Thousands of open-heart surgery patients may be at risk for a dangerous infection linked to a medical device used at hospitals across the country, including many in the Chicago area.
Letters are being sent to patients warning them of the infection risk tied to a device that is commonly used during surgery. Experts found the device may have been contaminated and could transmit bacteria.
The device is a heater-cooler unit. Surgeons depend on it to keep patients stable during open-heart surgery. But the Centers for Disease Control and Prevention is warning that the FDA-approved device, which has been used in surgeries since 2012, may have been contaminated when manufactured.
“These invasive infections can be life-threatening,” said Dr. Suzanne Schwartz with the Food and Drug Administration.
Researchers say the chances are very low, but the infection could result in severe injury or even death.
Sixty percent of heart bypass procedures performed in the US used the devices in question.
No infections linked to the heater-cooler unit have been reported in Illinois, but experts caution the infection is slow-growing and hard to diagnose.
“It can take several months to several years for an NTM infection to develop in a patient and for symptoms to appear,” Schwartz said.
A number of hospitals in Illinois have been alerting patients to the infection risk.
“AMITA Health has notified patients who have undergone open-heart surgery about a potential infection risk related to a device used during heart surgery to heat and cool the blood. Notification letters were sent to 1000 patients because the Centers for Disease Control and Prevention (CDC) and the Food and Drug Administration are investigating reports that during certain open-heart surgeries using the Sorin Stöckert 3T Heater-Cooler Unit Device has been linked to a rare infection," a letter from Amita Health reads. "The CDC estimates the risk of getting the slow-growing infection is less than 1 percent. AMITA Health has not identified any cases in which the infection has occurred, but out of an abundance of caution has stopped using the Sorin device and it has been replaced."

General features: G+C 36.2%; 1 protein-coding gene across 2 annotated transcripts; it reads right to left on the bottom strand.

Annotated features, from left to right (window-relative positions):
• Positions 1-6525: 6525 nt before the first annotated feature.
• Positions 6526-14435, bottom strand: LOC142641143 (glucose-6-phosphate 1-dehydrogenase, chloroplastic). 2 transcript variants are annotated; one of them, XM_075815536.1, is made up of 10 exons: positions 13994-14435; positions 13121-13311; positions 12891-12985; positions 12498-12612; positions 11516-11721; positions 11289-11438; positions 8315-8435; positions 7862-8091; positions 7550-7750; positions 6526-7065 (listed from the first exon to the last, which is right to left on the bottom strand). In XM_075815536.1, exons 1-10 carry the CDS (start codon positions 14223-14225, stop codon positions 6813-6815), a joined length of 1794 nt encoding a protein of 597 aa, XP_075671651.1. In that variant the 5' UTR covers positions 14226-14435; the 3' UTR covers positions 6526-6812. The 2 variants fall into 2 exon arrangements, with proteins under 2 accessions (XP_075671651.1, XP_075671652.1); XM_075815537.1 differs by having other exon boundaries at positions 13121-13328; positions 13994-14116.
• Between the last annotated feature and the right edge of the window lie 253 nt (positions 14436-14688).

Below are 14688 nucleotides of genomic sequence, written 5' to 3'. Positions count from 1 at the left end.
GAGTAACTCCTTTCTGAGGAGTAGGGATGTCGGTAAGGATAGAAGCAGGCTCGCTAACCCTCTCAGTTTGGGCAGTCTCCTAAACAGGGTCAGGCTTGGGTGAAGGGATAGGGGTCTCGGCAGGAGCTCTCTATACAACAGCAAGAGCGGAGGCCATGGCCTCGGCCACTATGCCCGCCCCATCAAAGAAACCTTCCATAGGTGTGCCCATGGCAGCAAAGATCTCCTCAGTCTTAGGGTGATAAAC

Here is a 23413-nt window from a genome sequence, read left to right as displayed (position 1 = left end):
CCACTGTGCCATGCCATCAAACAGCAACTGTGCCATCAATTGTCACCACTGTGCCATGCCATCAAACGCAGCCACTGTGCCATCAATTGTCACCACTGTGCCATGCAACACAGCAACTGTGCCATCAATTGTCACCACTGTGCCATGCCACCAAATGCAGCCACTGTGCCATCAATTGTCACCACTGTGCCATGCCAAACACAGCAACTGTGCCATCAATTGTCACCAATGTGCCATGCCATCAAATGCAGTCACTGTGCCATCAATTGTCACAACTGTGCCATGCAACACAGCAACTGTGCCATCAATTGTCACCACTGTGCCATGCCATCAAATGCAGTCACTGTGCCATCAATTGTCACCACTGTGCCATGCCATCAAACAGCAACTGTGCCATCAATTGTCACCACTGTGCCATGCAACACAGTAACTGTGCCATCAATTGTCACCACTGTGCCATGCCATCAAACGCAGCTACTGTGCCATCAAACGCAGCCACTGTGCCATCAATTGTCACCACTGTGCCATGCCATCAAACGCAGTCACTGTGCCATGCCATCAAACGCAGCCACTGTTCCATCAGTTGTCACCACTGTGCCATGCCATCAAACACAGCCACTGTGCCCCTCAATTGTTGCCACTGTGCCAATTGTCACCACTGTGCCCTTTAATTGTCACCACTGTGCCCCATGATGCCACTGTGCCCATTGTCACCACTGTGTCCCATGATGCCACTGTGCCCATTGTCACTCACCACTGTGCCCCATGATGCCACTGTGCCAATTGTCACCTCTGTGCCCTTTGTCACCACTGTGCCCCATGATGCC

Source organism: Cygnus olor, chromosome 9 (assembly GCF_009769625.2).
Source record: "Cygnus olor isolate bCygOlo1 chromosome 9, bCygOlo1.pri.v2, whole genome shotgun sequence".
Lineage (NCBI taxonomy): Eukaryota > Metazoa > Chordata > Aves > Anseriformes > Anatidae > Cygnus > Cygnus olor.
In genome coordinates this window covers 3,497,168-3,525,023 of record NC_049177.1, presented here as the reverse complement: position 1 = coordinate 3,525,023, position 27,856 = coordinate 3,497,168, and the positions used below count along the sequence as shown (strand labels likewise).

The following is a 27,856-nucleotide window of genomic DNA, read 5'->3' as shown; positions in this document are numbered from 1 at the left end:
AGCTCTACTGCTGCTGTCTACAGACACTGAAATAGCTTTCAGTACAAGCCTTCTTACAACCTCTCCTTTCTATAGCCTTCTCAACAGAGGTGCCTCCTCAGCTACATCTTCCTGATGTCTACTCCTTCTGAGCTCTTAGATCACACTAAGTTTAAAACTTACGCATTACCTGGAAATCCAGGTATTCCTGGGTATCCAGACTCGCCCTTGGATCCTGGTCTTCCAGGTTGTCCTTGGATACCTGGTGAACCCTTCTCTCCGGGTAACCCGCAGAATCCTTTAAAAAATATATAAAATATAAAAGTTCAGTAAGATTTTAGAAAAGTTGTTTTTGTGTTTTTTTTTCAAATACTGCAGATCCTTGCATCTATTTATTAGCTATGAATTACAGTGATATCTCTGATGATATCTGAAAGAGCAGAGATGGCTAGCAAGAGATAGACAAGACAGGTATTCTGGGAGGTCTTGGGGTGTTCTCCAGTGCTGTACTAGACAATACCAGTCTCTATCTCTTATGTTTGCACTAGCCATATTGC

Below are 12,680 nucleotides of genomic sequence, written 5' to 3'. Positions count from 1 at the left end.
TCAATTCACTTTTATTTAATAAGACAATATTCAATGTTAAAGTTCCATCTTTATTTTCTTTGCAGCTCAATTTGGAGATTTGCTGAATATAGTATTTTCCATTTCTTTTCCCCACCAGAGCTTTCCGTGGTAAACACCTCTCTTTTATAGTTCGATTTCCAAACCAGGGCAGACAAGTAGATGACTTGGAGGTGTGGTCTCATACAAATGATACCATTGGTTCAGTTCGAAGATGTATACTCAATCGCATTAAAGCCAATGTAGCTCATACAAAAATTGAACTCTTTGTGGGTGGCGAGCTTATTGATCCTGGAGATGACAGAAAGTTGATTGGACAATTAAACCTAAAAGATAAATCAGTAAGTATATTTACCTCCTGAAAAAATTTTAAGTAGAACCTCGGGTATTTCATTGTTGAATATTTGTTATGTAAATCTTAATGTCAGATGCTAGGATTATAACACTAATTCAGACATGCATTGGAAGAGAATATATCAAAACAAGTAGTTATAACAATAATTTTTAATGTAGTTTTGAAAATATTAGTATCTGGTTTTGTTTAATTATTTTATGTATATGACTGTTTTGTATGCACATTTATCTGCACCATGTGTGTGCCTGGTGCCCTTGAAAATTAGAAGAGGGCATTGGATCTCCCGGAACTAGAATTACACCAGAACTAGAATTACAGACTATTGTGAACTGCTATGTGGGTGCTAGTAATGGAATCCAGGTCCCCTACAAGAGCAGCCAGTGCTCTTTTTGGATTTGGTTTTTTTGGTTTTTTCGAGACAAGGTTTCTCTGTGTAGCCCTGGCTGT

The company said it has established a hotline at (847) 252-5360 for patients and families with questions about the issue. It also has sent notification letters to primary-care physicians, cardiologists and surgeons "so they can monitor patients for any symptoms of the infection."
A letter from the University of Chicago warned 1,800 patients about the device it says was used worldwide.
“Immediately after the CDC alert, we notified about 1,800 of our patients who had open-heart surgeries involving this device, and we set up a system to evaluate any patient who was worried or had any symptoms of concern. No 3T-related infections have been identified in our patients,” the hospital said in a statement. “UChicago Medicine proactively transitioned to an alternative system that heats and cools blood during open-heart surgeries approximately in August (two months prior to the CDC alert) when further published research suggested a continued link to M. chimaera infection and the 3T device. In addition, UChicago Medicine uses state-of-the-art laminar flow ventilation in operating rooms, which dramatically reduces the risk of infection even further.”
Advocate Health Care also said it was notifying patients about the issue.
"Given our unwavering commitment to safety, we proactively notified impacted patients and established a dedicated call line staffed by clinicians to answer all questions," the healthcare company said in a statement. "Most importantly, we haven’t identified any patients who have experienced an infection related to the device, which is used at hundreds of hospitals nationwide. In alignment with the CDC, we continue to follow our comprehensive quality control program to ensure the continued safety of our patients."
Some symptoms of the infection include night sweats, muscle aches, weight loss and fatigue. Anyone who has had open heart surgery in recent years and experiences such symptoms is being told to contact their doctor.